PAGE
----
Or maybe not.
Exactly how does the law of attraction apply to the woman who’s been raped or the veteran who is homeless? Or the daughter who grows up fatherless? Did these people somehow invite tragedy into their lives?
We Americans want to believe that God loves us best of all and that all of our nation’s riches are the result of our faithfulness to God. We also have a tendency to think that our nation’s ills have come about because God has to punish all those people misbehavin’. It’s just a heap of nonsense served on a silver platter.
There are those who’ll disagree with me, some vehemently, but I believe that whatever blessings we enjoy may be more the result of good geography than good theology. We just happen to live in a place that for the most part has been spared the sort of droughts and freaks of nature that can decimate a country and a people for decades to come. Let an event like Katrina unfold and you get some idea of just how badly things could turn for all of us, in an instant.
It is not my intent to widen the already looming abyss between the haves and the have-nots. Greed is not a respecter of people. It threatens all of us, regardless of how many plasma TV’s we may or may not have.
Having been there, I can tell you, there’s nothing intrinsically good about poverty. It can, and often does, create a good deal of strife among families, communities, and nations. There are a lot of ills associated with poverty—increased rates of domestic abuse, child abuse, alcoholism, drug use, teen pregnancy,and illiteracy, to name a few. God forbid that I do what so many other authors have done and romanticize poverty.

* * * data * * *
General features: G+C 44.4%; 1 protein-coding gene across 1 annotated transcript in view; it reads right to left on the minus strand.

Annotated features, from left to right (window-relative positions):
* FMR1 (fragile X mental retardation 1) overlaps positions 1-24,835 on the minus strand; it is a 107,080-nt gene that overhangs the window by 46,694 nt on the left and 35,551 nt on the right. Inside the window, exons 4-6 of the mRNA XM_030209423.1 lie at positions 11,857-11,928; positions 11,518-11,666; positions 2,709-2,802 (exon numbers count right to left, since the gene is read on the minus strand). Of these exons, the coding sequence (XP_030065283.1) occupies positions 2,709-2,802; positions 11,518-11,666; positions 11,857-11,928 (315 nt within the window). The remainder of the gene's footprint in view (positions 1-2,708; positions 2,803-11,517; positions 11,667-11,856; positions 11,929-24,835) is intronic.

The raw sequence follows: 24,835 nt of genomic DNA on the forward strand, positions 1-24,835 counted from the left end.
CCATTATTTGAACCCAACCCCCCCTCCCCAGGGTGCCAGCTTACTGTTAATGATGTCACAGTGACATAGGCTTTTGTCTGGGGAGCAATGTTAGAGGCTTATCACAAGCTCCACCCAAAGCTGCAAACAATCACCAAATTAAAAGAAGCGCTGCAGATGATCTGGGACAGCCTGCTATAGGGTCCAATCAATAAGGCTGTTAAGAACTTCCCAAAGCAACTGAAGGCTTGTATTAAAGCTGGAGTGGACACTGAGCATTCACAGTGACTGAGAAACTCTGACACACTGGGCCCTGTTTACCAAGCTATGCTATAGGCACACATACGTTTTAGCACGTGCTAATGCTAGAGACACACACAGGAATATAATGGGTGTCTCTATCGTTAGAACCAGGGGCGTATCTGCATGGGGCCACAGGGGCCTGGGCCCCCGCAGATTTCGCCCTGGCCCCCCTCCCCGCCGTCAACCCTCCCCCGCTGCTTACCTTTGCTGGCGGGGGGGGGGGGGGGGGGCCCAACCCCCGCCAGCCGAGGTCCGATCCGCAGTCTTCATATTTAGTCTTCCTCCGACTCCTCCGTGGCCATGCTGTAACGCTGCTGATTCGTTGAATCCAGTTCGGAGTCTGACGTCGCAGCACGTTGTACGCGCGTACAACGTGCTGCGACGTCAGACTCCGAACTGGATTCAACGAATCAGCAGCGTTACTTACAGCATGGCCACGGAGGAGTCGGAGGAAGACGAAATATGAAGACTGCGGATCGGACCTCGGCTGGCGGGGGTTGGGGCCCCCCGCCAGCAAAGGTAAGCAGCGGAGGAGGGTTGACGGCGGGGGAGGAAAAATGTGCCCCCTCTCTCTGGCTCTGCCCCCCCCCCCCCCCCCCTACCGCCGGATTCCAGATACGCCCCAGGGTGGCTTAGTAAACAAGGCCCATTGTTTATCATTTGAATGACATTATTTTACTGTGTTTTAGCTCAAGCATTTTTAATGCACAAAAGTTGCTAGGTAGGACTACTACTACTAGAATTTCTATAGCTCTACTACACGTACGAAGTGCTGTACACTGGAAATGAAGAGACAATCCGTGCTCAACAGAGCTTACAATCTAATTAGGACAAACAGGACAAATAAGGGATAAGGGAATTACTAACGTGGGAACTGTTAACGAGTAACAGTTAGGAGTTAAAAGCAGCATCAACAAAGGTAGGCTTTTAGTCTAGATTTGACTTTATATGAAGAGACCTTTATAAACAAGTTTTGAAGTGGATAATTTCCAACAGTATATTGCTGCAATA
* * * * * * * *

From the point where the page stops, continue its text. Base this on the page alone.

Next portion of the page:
There’s nothing romantic about having to hitch a ride to work because your car broke down and you can’t afford to get it fixed, and the nearest bus stop is two miles out yonder.
As the proud owner of a very fine running BMW myself, I know that the tiniest amount of wealth can inoculate a person to the daily struggle for survival. But having money does not immunize a person from compassion. There are plenty of people, Christian and otherwise, who are using their means to create a better world for a whole host of people. Bono comes to mind, Bill and Melinda Gates. Truett Cathy. Oprah. Rick Warren. We live in a nation full of good-hearted people, people eager to help.
As my buddy Jack Pendarvis once told me, "I may not be rich, but I lead a rich life." There is a huge difference between the two. So whether you live in the double-wide or in the van downtown or behind gilded gates of your own choosing, my prayer for you is that you lead a rich life and that you, too, will use your gifts, material or otherwise, to be an Ambassador for Christ.
This article is adapted from Will Jesus Buy Me a Double-Wide? (‘Cause I need More Room for my Plasma TV) by Karen Spears Zacharias. Copyright Zondervan, 2010. Used by permission.